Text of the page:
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What the Electroconvulsive Therapy Practitioner Needs to Know About Obstructive Sleep Apnea

McCall, W. Vaughn MD, MS*; Arias, Lorraine MD; Onafuye, Rasheed MD, MPH*; Rosenquist, Peter B. MD*

doi: 10.1097/YCT.0b013e31817144a6

Obstructive sleep apnea (OSA) is common and increasingly so in countries experiencing an epidemic of obesity. The rate of OSA is likely as high or higher in psychiatric patients and patients receiving electroconvulsive therapy (ECT) as compared with the general population. Obstructive sleep apnea can be detected by maintaining a high degree of suspicion in patients with risk factors, symptoms, and typical physical findings. Failure to detect OSA can lead to serious long-term problems with cardiovascular health, excessive sleepiness, and increased risk of motor vehicle accidents. It is unknown whether failure to treat OSA could promote failure to respond to ECT or greater cognitive problems with ECT, but failure to recognize and manage the risk for OSA in patients receiving ECT might expose them to anesthetic difficulties. Ideally, patients with suspected OSA should have a sleep laboratory evaluation and a definitive treatment plan in place before ECT, but, sometimes, psychiatric urgency and lack of access to resources in developing countries would make this unworkable. At a minimum, steps can be taken during the ECT procedure to manage airway obstruction in suspected or known patients with OSA.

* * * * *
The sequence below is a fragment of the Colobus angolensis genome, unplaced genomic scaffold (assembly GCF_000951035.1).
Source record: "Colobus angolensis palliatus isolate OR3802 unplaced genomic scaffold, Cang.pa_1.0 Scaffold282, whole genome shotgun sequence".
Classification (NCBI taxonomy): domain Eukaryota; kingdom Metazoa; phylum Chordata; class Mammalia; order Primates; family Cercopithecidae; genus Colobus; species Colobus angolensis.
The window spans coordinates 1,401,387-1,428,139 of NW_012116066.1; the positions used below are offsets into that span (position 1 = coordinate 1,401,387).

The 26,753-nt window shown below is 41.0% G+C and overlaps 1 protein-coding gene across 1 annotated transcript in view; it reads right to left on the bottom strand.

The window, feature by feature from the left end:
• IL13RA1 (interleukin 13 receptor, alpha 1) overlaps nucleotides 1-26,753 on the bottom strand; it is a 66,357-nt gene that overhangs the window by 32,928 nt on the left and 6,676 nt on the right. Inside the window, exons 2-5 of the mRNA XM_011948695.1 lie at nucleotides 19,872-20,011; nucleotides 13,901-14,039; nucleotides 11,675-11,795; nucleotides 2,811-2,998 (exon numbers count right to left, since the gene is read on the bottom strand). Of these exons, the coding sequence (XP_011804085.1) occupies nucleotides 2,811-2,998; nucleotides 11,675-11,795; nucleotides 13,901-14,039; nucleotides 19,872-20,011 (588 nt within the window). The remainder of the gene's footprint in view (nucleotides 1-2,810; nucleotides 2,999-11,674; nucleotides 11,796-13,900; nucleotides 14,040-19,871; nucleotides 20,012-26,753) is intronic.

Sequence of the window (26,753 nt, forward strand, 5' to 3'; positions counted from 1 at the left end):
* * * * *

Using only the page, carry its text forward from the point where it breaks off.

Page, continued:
From the Departments of *Psychiatry and Behavioral Medicine and †Anesthesia, Wake Forest University Health Sciences, Winston-Salem, N.C.

Received for publication November 28, 2007; accepted February 8, 2008

Reprints: W. Vaughn McCall, MD, MS, Department of Psychiatry and Behavioral Medicine, Wake Forest University Health Sciences, Winston-Salem NC 27157 (e-mail:

© 2009 Lippincott Williams & Wilkins, Inc.